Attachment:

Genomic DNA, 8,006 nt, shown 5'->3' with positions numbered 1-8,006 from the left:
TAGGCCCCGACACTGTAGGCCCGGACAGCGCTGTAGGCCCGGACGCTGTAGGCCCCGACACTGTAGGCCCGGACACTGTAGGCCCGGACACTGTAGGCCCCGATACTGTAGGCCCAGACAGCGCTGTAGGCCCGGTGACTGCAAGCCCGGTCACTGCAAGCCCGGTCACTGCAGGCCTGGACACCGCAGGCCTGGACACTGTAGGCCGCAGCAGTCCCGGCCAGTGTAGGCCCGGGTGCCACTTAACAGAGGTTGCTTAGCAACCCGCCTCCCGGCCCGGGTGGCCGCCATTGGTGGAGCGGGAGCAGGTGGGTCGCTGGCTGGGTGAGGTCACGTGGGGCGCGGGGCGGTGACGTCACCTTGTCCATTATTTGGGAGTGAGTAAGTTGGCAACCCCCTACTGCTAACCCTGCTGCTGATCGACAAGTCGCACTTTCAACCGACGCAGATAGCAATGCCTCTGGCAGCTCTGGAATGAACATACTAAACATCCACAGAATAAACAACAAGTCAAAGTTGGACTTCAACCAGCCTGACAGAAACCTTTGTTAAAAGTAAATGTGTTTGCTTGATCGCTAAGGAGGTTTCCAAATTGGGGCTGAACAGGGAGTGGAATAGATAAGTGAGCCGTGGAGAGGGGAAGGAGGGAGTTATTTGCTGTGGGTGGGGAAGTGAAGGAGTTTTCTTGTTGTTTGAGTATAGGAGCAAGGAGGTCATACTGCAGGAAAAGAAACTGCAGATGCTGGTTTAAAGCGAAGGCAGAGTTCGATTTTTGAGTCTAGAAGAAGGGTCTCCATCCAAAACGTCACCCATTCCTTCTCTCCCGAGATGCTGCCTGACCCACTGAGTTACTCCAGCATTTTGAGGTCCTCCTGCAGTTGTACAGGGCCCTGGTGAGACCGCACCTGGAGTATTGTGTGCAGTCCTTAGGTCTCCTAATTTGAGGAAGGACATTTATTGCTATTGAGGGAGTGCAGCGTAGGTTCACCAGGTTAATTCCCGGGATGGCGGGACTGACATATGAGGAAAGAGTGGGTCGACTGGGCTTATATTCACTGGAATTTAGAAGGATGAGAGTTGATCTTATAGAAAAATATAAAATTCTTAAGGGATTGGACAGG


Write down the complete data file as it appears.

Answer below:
Genomic DNA, 8,006 nt, shown 5'->3' with positions numbered 1-8,006 from the left:
TAGGCCCCGACACTGTAGGCCCGGACAGCGCTGTAGGCCCGGACGCTGTAGGCCCCGACACTGTAGGCCCGGACACTGTAGGCCCGGACACTGTAGGCCCCGATACTGTAGGCCCAGACAGCGCTGTAGGCCCGGTGACTGCAAGCCCGGTCACTGCAAGCCCGGTCACTGCAGGCCTGGACACCGCAGGCCTGGACACTGTAGGCCGCAGCAGTCCCGGCCAGTGTAGGCCCGGGTGCCACTTAACAGAGGTTGCTTAGCAACCCGCCTCCCGGCCCGGGTGGCCGCCATTGGTGGAGCGGGAGCAGGTGGGTCGCTGGCTGGGTGAGGTCACGTGGGGCGCGGGGCGGTGACGTCACCTTGTCCATTATTTGGGAGTGAGTAAGTTGGCAACCCCCTACTGCTAACCCTGCTGCTGATCGACAAGTCGCACTTTCAACCGACGCAGATAGCAATGCCTCTGGCAGCTCTGGAATGAACATACTAAACATCCACAGAATAAACAACAAGTCAAAGTTGGACTTCAACCAGCCTGACAGAAACCTTTGTTAAAAGTAAATGTGTTTGCTTGATCGCTAAGGAGGTTTCCAAATTGGGGCTGAACAGGGAGTGGAATAGATAAGTGAGCCGTGGAGAGGGGAAGGAGGGAGTTATTTGCTGTGGGTGGGGAAGTGAAGGAGTTTTCTTGTTGTTTGAGTATAGGAGCAAGGAGGTCATACTGCAGGAAAAGAAACTGCAGATGCTGGTTTAAAGCGAAGGCAGAGTTCGATTTTTGAGTCTAGAAGAAGGGTCTCCATCCAAAACGTCACCCATTCCTTCTCTCCCGAGATGCTGCCTGACCCACTGAGTTACTCCAGCATTTTGAGGTCCTCCTGCAGTTGTACAGGGCCCTGGTGAGACCGCACCTGGAGTATTGTGTGCAGTCCTTAGGTCTCCTAATTTGAGGAAGGACATTTATTGCTATTGAGGGAGTGCAGCGTAGGTTCACCAGGTTAATTCCCGGGATGGCGGGACTGACATATGAGGAAAGAGTGGGTCGACTGGGCTTATATTCACTGGAATTTAGAAGGATGAGAGTTGATCTTATAGAAAAATATAAAATTCTTAAGGGATTGGACAGG